Chairman Cedric Cromwell of the Mashpee Wampanoag Tribe addresses the 75th annual convention of the National Congress of American Indians in Denver, Colorado, on October 23, 2018. Photo by Indianz.Com (CC BY-NC-SA 4.0)

National Congress of American Indians unites in face of termination threat

By Acee Agoyo

DENVER, Colorado -- Indian Country continues to stand behind the Mashpee Wampanoag Tribe, whose homelands are slated to be taken out of trust by the Trump administration.

"The termination era is going be reintroduced,” Chairman Cedric Cromwell told hundreds of tribal leaders who are gathered here for the 75th annual convention of the National Congress of American Indians.

"It's a very horrifying situation that's happening with my tribe," Cromwell said on Tuesday.

The unprecedented decision was made by Tara Sweeney, the new Assistant Secretary for Indian Affairs in the Trump administration. Less than two months into the job, she determined that the tribe -- whose ancestors welcomed some of the first settlers to the Americas more than 300 years ago -- could not have its homelands restored through the land-into-trust process.

But during her first appearance before NCAI just a day prior, Sweeney appeared to disclaim full responsibility for the "horrifying situation" facing the People of the First Light. She told tribal leaders that she had little choice in the matter.

"I walked into this decision," Sweeney said on Monday, as NCAI opened its conference in the same city where tribal leaders came together in 1944 to fight threats to their sovereignty, including termination of their trust lands.

Sweeney, though, did not pin the blame for the decision on herself or on higher-level officials at the Department of the Interior. Instead, she said the fault lies with Carcieri v. Salazar, the decade-old U.S. Supreme Court case that created uncertainty in the tribal homelands process.

Assistant Secretary for Indian Affairs Tara Sweeney addresses the 75th annual convention of the National Congress of American Indians in Denver, Colorado, on October 22, 2018. Photo by Indianz.Com (CC BY-NC-SA 4.0)

"Carcieri had boxed DOI into a corner," she said of the ruling, which held that a tribe must have been "under federal jurisdiction" in 1934 in order to benefit from the land restoration provisions of the Indian Reorganization Act.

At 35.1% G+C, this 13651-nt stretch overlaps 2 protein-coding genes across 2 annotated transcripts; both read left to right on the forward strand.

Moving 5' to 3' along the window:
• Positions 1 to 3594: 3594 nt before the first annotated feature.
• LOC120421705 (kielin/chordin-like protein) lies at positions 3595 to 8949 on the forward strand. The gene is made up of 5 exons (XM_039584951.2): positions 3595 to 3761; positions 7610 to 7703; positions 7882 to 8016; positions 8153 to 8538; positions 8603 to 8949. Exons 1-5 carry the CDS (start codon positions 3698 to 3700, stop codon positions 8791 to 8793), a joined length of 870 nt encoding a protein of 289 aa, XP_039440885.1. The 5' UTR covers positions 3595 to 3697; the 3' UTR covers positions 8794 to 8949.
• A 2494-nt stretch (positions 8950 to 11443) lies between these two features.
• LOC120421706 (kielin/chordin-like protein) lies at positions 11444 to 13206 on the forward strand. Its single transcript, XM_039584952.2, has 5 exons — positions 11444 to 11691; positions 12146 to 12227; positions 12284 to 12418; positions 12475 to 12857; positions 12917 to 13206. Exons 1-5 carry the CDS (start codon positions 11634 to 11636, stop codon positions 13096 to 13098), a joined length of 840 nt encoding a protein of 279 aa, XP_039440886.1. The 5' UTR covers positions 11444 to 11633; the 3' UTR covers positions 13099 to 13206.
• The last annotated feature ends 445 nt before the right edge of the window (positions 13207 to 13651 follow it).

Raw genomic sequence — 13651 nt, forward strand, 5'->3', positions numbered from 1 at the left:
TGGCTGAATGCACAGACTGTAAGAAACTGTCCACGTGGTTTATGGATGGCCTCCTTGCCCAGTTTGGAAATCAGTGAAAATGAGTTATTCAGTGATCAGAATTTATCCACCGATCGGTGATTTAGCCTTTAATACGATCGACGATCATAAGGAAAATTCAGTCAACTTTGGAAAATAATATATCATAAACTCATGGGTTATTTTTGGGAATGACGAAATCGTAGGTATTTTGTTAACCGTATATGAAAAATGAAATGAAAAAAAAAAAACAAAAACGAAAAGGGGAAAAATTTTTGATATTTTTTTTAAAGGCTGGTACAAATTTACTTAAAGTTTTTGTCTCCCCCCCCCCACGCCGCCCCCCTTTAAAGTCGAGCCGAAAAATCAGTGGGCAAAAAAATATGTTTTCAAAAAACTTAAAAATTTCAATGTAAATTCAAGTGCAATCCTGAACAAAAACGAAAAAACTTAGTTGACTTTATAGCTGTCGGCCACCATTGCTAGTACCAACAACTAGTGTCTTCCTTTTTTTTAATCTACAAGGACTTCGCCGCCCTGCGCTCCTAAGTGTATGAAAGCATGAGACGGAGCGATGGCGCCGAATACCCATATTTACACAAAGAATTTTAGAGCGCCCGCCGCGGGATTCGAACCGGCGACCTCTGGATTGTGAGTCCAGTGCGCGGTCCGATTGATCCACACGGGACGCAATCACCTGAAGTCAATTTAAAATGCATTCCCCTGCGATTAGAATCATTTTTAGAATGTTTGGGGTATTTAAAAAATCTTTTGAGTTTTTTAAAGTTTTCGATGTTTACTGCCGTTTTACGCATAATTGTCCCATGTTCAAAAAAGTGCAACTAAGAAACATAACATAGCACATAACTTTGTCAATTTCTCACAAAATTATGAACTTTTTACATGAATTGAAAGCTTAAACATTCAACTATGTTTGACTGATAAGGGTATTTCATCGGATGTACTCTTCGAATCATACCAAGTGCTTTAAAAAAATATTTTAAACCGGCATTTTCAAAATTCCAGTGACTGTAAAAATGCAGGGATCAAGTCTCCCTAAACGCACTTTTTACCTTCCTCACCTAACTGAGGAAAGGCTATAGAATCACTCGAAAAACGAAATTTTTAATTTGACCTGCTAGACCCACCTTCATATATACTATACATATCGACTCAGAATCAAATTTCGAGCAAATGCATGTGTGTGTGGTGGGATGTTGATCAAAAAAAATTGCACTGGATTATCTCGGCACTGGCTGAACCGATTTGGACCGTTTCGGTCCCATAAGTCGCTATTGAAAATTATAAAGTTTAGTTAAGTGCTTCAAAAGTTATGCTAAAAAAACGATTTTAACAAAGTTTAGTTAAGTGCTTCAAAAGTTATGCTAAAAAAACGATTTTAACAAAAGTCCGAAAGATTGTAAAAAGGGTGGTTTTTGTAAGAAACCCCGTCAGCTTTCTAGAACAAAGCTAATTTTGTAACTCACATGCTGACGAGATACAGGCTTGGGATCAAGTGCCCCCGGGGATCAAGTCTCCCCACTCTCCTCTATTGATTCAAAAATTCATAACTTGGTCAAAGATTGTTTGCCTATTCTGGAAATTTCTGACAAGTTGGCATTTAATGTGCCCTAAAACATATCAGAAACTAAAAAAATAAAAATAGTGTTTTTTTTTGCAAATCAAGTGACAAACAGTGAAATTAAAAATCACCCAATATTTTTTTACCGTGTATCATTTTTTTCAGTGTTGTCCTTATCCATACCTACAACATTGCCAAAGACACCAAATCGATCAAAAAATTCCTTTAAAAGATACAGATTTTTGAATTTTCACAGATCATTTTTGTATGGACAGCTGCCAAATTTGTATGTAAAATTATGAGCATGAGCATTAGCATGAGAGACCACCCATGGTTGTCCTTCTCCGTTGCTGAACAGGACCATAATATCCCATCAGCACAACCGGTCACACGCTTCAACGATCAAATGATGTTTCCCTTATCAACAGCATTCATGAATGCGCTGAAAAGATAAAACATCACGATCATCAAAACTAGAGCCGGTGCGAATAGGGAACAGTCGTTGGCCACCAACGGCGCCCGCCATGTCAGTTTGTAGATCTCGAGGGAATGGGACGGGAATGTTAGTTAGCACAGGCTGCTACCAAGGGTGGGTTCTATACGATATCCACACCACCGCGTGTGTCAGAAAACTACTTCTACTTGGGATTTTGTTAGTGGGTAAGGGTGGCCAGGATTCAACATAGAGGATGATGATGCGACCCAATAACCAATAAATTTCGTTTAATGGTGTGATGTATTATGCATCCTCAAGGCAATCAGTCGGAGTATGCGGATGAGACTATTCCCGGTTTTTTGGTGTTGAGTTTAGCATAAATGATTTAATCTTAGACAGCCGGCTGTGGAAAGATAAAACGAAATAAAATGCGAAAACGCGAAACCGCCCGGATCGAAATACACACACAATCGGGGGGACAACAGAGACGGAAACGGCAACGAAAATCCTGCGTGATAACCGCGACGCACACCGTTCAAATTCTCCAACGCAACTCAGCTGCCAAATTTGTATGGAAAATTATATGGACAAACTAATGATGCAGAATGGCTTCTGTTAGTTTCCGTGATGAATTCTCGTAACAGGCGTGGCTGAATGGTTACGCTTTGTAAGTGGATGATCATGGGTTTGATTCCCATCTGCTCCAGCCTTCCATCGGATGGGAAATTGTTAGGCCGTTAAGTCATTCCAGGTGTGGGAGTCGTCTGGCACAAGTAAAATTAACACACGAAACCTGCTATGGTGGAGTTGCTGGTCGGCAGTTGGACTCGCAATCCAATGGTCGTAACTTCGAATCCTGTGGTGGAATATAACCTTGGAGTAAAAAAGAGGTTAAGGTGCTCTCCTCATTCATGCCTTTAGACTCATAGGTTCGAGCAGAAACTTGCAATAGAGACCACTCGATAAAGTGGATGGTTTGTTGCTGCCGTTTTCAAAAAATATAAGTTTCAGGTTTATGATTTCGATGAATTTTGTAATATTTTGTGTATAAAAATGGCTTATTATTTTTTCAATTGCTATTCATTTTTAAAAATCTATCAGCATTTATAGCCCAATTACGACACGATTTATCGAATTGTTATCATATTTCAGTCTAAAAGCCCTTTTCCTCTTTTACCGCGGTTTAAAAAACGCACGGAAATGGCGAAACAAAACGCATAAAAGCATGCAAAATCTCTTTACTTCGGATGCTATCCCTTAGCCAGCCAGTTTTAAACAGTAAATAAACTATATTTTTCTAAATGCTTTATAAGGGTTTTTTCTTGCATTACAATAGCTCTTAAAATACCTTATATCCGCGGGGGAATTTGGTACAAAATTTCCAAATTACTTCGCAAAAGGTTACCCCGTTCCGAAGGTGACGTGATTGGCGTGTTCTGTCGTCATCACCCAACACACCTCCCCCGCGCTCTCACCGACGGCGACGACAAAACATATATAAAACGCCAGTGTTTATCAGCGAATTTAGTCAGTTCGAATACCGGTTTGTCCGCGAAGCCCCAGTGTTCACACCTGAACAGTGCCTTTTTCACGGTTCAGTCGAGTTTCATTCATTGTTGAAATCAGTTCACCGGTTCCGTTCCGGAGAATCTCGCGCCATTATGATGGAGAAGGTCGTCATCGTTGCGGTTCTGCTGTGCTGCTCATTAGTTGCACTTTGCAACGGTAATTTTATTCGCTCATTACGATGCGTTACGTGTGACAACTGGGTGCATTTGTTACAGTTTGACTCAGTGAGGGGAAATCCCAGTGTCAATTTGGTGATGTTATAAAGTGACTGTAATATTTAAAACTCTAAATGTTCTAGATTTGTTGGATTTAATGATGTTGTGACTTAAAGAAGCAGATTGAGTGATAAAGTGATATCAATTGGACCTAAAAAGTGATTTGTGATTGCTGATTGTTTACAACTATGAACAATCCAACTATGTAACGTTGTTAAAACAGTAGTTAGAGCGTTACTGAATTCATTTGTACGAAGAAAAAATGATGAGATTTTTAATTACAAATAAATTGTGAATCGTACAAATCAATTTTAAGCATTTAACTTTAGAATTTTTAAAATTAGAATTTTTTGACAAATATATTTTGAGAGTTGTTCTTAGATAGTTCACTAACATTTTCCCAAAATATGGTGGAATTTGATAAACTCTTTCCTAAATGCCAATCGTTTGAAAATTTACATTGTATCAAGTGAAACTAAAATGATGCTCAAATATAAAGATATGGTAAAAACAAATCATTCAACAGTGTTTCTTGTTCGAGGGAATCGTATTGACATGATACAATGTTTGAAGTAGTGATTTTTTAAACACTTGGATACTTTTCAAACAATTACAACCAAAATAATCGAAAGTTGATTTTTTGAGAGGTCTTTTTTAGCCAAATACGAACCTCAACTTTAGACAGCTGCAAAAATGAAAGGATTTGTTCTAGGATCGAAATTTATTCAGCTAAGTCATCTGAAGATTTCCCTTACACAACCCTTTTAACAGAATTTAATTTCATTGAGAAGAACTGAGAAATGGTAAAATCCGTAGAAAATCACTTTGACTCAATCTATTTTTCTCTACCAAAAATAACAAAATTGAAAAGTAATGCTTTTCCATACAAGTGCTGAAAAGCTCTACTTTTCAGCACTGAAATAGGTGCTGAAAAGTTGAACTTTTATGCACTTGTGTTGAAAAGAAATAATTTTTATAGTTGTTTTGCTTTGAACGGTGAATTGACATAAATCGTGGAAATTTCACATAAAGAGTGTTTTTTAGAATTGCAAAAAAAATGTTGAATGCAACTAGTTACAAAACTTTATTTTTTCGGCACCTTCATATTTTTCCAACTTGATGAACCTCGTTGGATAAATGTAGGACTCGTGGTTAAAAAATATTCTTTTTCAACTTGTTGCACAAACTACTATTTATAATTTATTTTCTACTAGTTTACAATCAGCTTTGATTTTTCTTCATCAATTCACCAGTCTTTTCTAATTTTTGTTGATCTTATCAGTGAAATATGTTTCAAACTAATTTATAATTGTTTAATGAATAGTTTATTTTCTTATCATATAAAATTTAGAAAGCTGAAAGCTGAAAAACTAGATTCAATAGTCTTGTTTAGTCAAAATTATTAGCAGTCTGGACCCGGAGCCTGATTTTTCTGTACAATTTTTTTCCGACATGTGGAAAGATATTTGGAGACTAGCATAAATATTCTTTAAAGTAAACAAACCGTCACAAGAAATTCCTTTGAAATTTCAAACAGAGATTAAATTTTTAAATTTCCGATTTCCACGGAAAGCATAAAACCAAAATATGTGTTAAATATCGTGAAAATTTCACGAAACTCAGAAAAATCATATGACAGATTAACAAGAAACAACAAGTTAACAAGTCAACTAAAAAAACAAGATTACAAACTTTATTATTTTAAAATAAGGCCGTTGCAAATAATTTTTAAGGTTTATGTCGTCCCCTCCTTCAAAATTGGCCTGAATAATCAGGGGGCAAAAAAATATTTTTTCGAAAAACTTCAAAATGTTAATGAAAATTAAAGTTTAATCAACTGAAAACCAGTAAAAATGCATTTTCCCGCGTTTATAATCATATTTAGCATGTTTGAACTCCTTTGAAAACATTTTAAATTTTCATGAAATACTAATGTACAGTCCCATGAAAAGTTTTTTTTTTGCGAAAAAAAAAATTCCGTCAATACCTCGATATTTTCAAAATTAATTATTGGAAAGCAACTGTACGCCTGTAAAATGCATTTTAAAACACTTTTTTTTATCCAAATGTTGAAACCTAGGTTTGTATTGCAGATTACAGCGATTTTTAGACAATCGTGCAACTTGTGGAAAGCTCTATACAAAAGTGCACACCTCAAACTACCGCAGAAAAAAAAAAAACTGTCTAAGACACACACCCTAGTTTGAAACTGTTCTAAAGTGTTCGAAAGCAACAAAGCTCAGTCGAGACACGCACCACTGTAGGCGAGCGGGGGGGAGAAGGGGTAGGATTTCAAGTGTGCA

Sweeney further confused tribal leaders when she was asked whether the Trump administration supports the Mashpee Wampanoag Tribe Reservation Reaffirmation Act. The bill, if enacted into law, would prevent the tribe's reservation in Massachusetts from being taken out of trust.

Even though the Bureau of Indian Affairs already sent a senior official to Capitol Hill to testify about the bill, Sweeney appeared to be completely in the dark. She had not yet been sworn into her position at the time of the July 24 hearing, though she had already won Senate confirmation by then.

"We have not been asked whether or not we would be supportive until now," Sweeney said, after asking her top aide -- Principal Deputy Assistant Secretary John Tahsuda, who has been on the job since June 2017 -- for more information about the bill while she was on the NCAI stage.

"Generally, we would be inclined to support it," Sweeney added, after struggling to come up with a clear response.

Cromwell found the explanation disingenuous. In advance of the July 24 hearing, the tribe was told that the Trump administration was going to endorse the measure, he said, only to find out that the testimony had changed -- the BIA instead declined to offer a firm position.